Growth mindset is the firmly held belief that people can learn new things or develop new skills and talents through experience, hard work, good habits, and by asking for help. This is in direct opposition to a fixed mindset—the belief that the abilities or talents we’re born with are “locked in” and unable to change, grow, or develop beyond a certain point. Each of us is a combination of growth and fixed mindsets, depending on the context, skill, or even the day. This simple, but powerful idea was discovered by psychologist Carol Dweck and discussed in her popular book, Mindset: The New Psychology of Success.
The tenacity and grit required for a growth mindset doesn’t come naturally. It needs to be modeled, taught, and practiced to earnestly take hold. Soon after Dweck’s groundbreaking book was published, teachers, managers, coaches, and parents quickly saw the benefits of the empowering concept and put this idea to use in their fields of influence. When done successfully, it can definitely pay off, particularly in the classroom. Investing time in teaching and building a culture around growth mindset has remarkable benefits, like helping students persist, stay motivated, and earn better grades.
But as more educators and leaders in and out of the classroom saw the benefits of growth mindset, the idea took on a life of its own. The tenets of growth mindset weren’t fully understood, leading to a new phenomenon dubbed, “false growth mindset.” That’s when people think or claim to have growth mindset, but their words and behaviors don’t reflect it. Dweck herself doubted the existence of this at first, but upon further reflection, it was hard to ignore.
How do you know if you’re cultivating growth mindset or false growth mindset in your classroom? Ask yourself these three questions.
1. Do I blindly praise effort, or do I encourage progress and new learning strategies?
In the spirit of being a students’ biggest cheerleader, educators with false growth mindset may fall into the trap of praise for praise sake. While encouraging students to try seems helpful, blindly praising effort without telling the truth about current achievement isn’t going to cultivate the persistence they need to face tough challenges. Instead, be honest. If a student is trying, but not seeing the results of their hard work, offer new strategies or approaches instead.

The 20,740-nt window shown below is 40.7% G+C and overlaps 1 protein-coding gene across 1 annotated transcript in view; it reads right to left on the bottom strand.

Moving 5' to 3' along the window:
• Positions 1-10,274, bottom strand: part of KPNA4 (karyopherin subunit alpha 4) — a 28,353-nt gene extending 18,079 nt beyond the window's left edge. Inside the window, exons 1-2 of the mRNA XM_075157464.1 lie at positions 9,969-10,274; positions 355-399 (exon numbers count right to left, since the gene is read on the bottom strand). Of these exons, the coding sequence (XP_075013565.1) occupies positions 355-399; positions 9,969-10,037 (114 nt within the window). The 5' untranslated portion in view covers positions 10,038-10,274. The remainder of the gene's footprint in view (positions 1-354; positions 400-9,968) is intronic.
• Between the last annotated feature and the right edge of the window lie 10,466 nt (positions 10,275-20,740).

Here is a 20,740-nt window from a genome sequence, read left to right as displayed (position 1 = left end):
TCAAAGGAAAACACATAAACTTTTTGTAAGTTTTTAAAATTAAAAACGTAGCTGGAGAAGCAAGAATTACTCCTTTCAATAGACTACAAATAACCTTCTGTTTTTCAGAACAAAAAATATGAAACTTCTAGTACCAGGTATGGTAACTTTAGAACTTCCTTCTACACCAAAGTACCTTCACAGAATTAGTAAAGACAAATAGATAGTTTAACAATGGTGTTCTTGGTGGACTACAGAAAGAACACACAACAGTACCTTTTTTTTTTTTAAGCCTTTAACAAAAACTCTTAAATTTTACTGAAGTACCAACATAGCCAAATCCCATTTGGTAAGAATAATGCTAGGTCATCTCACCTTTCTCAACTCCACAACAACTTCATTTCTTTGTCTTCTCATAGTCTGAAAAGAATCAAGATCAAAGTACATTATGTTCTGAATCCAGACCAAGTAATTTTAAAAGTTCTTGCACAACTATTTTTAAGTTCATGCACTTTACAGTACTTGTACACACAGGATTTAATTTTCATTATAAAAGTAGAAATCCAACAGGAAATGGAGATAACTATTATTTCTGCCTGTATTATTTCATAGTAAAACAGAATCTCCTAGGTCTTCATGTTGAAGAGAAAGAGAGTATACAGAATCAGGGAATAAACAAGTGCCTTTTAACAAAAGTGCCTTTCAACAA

2. Do I avoid challenging my students to set them up for easy wins, or do I affirm their potential and let them see how strong they are?
All students have the potential to grow and learn new things. While educators with false growth mindset believe this, their actions may say otherwise. To foster growth mindset, students need to get comfortable with problem solving. They need to wrestle with ambitious challenges and standing up again after a disappointment. In those difficult moments, students discover that learning doesn’t occur in a straight line. With practice and guidance, they’ll learn to ask for help, or consider a different approach. Teachers creating a culture of growth mindset will help their students get to this point, instead of enabling them with work that’s too easy.
3. When a student gets discouraged or loses motivation, am I quick to blame their mindset, or do I refocus their energy and effort?
Every student will have moments of self-doubt. When that happens, educators with false growth mindset may blame or even shame students for not persisting in the face of new challenges. For example, when things aren’t going your way, think of how it makes you feel when someone says, “Just try harder.” It’s not likely to have the desired effect.
Instead, when students lose motivation or get discouraged about their learning or abilities, Dweck suggests that’s the time to refocus their effort. Provide honest, constructive feedback on their progress; share tips for new strategies; be compassionate; and offer meaningful ways to practice the skill or competency they’re struggling with.
Before anyone can foster growth mindset in their school or classroom, it’s vital they fully understand what it means, and how to model and use it. When taught and practiced the right way, it can be a powerful skill that students tap into throughout their lives.